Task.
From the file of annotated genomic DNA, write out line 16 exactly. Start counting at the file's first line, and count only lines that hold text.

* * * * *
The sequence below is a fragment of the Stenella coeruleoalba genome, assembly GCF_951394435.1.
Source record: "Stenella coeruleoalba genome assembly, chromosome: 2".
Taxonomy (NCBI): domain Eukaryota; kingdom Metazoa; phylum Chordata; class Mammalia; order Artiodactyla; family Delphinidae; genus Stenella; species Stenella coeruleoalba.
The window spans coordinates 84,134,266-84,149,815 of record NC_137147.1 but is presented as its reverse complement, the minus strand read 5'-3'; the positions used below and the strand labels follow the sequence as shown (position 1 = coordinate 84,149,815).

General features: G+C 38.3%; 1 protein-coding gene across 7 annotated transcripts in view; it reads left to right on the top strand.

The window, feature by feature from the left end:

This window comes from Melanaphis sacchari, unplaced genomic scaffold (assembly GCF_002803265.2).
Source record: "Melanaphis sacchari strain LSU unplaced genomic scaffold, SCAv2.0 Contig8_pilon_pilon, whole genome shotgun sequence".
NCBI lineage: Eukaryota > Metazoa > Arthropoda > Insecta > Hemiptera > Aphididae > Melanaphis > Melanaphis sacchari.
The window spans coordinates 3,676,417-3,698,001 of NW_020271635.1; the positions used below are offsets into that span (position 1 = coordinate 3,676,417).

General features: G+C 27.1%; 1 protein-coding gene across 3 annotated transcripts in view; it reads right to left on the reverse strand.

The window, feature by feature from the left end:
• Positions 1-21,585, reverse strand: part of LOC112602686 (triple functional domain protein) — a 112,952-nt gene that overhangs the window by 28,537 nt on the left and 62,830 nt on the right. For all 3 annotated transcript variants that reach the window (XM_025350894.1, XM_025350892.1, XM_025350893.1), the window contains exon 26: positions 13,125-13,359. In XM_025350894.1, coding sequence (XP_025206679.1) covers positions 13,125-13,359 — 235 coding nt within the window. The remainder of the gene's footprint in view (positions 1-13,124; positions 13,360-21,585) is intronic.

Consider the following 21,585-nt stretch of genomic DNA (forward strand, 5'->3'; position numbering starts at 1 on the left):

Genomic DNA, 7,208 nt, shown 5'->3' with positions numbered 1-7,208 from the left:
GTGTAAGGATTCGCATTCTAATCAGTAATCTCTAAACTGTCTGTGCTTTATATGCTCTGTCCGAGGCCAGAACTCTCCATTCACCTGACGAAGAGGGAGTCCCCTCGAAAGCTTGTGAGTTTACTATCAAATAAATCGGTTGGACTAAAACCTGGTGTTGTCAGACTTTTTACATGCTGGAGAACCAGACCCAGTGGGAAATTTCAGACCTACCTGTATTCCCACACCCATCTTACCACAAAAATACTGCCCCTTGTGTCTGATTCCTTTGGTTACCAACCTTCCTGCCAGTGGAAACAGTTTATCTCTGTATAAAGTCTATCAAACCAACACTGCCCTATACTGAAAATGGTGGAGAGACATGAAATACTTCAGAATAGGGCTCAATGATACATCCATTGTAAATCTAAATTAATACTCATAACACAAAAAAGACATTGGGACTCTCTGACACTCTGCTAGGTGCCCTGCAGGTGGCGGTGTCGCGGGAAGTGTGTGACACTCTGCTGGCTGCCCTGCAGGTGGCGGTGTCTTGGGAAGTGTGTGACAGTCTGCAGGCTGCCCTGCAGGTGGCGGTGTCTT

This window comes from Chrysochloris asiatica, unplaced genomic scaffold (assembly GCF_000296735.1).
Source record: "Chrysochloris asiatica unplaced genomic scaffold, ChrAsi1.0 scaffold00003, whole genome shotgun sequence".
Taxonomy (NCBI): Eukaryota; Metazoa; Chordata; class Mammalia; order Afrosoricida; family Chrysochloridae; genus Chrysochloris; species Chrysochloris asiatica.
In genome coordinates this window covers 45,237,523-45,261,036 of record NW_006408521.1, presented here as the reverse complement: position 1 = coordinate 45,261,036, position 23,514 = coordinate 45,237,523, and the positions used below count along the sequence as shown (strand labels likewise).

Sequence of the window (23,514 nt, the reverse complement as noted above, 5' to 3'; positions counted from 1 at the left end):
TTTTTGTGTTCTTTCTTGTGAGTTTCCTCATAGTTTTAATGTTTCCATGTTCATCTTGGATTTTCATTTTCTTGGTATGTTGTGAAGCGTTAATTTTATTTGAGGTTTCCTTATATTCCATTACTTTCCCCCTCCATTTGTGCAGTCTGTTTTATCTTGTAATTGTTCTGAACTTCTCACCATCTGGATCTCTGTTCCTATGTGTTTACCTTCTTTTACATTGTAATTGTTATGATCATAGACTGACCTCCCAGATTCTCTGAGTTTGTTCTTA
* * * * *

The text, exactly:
GTGTAAGGATTCGCATTCTAATCAGTAATCTCTAAACTGTCTGTGCTTTATATGCTCTGTCCGAGGCCAGAACTCTCCATTCACCTGACGAAGAGGGAGTCCCCTCGAAAGCTTGTGAGTTTACTATCAAATAAATCGGTTGGACTAAAACCTGGTGTTGTCAGACTTTTTACATGCTGGAGAACCAGACCCAGTGGGAAATTTCAGACCTACCTGTATTCCCACACCCATCTTACCACAAAAATACTGCCCCTTGTGTCTGATTCCTTTGGTTACCAACCTTCCTGCCAGTGGAAACAGTTTATCTCTGTATAAAGTCTATCAAACCAACACTGCCCTATACTGAAAATGGTGGAGAGACATGAAATACTTCAGAATAGGGCTCAATGATACATCCATTGTAAATCTAAATTAATACTCATAACACAAAAAAGACATTGGGACTCTCTGACACTCTGCTAGGTGCCCTGCAGGTGGCGGTGTCGCGGGAAGTGTGTGACACTCTGCTGGCTGCCCTGCAGGTGGCGGTGTCTTGGGAAGTGTGTGACAGTCTGCAGGCTGCCCTGCAGGTGGCGGTGTCTT